• A correct diagnosis may not only impact therapy, but it may also allow for family counselling, which is an essential aim even if there are no direct therapeutic consequences.
  • Once a diagnosis is reached, the possibility of a specific treatment is explored, which often improves epilepsy and also other symptoms.
  • After initial stabilization of these patients, a comprehensive metabolic analysis as shown in the clinical approach section, is pursued.
  • Pyridoxine and Pyridoxal Phosphate should be given as therapeutic trial to the patients.
  • If seizures are refractory to anti-epileptic drugs, a trial of folinic acid is also recommended.
  • Treatment with antiepileptic drugs often needs to be continued nevertheless.
  • If no particular therapy is available, antiepileptic medication should be administered based on seizure phenotype and epilepsy syndrome.
  • In the long-run, These errors of metabolism are treated with "sick–day" management, medical diets, cofactor/vitamin supplements, substrate inhibition, stem cell transplant, and gene therapy.
  • Clinically and on EEG, therapeutic results range from full control to improvement or avoidance of epilepsy.
  • Secondary outcomes include improved or stable psychomotor/cognitive development, behavioral/psychiatric disorders, seizures, and neurologic and systemic symptoms.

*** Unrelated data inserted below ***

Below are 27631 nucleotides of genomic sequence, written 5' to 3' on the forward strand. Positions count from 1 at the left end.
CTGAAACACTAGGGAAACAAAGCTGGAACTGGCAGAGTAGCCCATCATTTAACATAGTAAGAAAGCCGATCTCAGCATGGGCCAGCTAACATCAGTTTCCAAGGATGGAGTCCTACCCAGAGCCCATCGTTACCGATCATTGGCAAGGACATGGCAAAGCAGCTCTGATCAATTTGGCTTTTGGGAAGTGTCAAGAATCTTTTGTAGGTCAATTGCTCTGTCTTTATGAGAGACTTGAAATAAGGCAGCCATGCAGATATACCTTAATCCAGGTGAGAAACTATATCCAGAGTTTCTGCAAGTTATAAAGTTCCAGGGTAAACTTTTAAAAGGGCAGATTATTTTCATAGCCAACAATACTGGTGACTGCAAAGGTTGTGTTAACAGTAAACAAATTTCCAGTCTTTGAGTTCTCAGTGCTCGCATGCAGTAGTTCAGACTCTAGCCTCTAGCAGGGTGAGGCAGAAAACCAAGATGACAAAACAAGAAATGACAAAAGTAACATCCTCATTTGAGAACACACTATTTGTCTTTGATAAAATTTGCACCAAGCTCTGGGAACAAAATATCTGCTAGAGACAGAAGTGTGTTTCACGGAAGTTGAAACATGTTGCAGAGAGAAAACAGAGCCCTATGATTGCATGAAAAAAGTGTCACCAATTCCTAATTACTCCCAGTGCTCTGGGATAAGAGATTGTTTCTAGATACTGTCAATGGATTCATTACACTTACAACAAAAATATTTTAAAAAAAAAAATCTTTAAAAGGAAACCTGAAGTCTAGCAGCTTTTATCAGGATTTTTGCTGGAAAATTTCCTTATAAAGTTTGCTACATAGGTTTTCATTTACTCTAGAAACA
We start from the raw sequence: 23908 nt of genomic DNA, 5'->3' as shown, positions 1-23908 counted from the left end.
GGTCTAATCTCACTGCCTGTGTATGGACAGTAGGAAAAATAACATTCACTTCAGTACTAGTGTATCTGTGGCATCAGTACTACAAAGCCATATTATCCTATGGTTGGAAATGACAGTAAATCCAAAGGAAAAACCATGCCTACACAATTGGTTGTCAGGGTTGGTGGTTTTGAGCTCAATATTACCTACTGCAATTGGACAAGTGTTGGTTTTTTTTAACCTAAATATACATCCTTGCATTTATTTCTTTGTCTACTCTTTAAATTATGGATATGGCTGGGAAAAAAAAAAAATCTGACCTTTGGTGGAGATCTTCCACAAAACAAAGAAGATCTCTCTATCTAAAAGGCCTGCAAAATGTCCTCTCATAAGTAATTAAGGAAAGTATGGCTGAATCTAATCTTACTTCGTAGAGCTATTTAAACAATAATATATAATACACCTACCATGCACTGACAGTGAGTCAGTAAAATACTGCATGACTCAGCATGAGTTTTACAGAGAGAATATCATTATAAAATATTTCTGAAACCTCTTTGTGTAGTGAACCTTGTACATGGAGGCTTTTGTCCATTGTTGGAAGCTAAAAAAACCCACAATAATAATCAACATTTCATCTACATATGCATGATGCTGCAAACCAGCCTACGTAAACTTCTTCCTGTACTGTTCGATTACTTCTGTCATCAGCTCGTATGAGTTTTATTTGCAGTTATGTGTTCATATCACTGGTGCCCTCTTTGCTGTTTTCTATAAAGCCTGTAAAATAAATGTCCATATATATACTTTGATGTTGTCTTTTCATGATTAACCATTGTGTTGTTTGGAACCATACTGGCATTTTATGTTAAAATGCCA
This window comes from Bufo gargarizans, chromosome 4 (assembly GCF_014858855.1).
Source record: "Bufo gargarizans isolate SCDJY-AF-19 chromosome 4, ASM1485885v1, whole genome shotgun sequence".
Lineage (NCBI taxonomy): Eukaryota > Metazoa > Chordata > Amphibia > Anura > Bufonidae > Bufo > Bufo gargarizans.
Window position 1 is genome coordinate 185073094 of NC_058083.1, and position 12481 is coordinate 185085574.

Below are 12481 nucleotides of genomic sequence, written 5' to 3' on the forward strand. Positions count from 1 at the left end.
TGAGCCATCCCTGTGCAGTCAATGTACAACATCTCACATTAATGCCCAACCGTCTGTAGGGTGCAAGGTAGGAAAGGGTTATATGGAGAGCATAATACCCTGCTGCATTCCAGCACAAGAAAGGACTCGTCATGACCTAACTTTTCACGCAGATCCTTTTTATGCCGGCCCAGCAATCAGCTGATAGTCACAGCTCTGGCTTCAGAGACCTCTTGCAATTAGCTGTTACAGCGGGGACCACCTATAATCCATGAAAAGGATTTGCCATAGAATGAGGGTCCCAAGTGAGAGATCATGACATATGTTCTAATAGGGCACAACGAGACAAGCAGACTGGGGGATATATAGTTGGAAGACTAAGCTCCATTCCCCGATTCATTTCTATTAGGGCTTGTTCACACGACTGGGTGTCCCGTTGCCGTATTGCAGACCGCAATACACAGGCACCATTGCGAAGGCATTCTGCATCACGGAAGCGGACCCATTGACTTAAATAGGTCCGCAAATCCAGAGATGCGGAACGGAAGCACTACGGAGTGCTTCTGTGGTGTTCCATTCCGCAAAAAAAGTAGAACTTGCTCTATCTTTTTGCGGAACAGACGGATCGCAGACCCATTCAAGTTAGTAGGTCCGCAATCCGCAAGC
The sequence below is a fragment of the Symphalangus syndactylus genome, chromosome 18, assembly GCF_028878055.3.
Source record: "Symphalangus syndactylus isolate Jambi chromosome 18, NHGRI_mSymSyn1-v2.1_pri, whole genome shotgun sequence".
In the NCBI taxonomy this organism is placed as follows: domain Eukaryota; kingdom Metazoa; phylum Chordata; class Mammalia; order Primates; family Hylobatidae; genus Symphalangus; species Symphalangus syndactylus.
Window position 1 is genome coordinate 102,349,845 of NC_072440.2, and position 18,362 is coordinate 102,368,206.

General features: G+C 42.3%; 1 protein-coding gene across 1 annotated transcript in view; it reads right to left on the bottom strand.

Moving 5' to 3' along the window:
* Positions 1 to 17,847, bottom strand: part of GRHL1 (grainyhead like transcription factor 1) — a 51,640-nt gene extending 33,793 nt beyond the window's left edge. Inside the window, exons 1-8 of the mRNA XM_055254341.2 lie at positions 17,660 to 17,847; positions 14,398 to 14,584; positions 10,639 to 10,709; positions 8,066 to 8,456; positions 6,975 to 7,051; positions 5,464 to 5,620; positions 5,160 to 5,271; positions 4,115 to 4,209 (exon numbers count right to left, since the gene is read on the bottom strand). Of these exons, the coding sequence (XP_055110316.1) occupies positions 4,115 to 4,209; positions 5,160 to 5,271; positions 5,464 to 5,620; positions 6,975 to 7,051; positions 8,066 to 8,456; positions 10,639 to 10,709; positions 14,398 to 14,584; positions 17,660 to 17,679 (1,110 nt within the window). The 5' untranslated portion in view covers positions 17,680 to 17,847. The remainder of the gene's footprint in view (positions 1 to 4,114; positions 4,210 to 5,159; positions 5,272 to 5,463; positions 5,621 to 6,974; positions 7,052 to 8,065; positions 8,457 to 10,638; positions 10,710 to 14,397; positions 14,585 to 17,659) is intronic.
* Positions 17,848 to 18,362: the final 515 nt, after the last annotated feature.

• Care must be taken in diagnosing the condition and once diagnosed, working up on the associated co-morbidities.
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Valproic acid should NOT be used for seizure control in mitochondrial disorders and urea cycle disorders, and used with caution in many other inborn errors of metabolism.

Further Reading

  • Sharma, S, Prasad, A.N. (2017). Inborn Errors of Metabolism and Epilepsy: Current Understanding, Diagnosis, and Treatment Approaches. International Journal of Molecular Sciences, 2017, 18 (7), 1384. https://www.mdpi.com/1422-0067/18/7/1384/htm

Bibliography

  • Mastrangelo, Mario. (2018). Actual Insights into Treatable Inborn Errors of Metabolism Causing Epilepsy. Journal of Pediatric Neurosciences, 2018 Jan-Mar; 13(1): 13–23. doi: 10.4103/JPN.JPN_160_16
  • Cosnahan, A. S., & Campbell, C. T. (2019). Inborn Errors of Metabolism in Pediatric Epilepsy. The journal of pediatric pharmacology and therapeutics : JPPT : the official journal of PPAG, 24 (5), 398–405. https://doi.org/10.5863/1551-6776-24.5.398
  • Lin Lin Lee, V., Kar Meng Choo, B., Chung, Y. S., P Kundap, U., Kumari, Y., & Shaikh, M. F. (2018). Treatment, Therapy and Management of Metabolic Epilepsy: A Systematic Review. International journal of molecular sciences, 19 (3), 871. https://doi.org/10.3390/ijms19030871
  • Lin Lin Lee, V., Kar Meng Choo, B., Chung, Y.-S., P. Kundap, U., Kumari, Y., & Shaikh, Mohd. (2018). Treatment, Therapy and Management of Metabolic Epilepsy: A Systematic Review. International Journal of Molecular Sciences , 19 (3), 871. https://doi.org/10.3390/ijms19030871
  • Harthan A. A. (2018). An Introduction to Pharmacotherapy for Inborn Errors of Metabolism. The journal of pediatric pharmacology and therapeutics : JPPT : the official journal of PPAG, 23 (6), 432–446. https://doi.org/10.5863/1551-6776-23.6.432
  • Sharma S, Prasad AN. Inborn Errors of Metabolism and Epilepsy: Current Understanding, Diagnosis, and Treatment Approaches. International Journal of Molecular Sciences. 2017; 18(7):1384. https://doi.org/10.3390/ijms18071384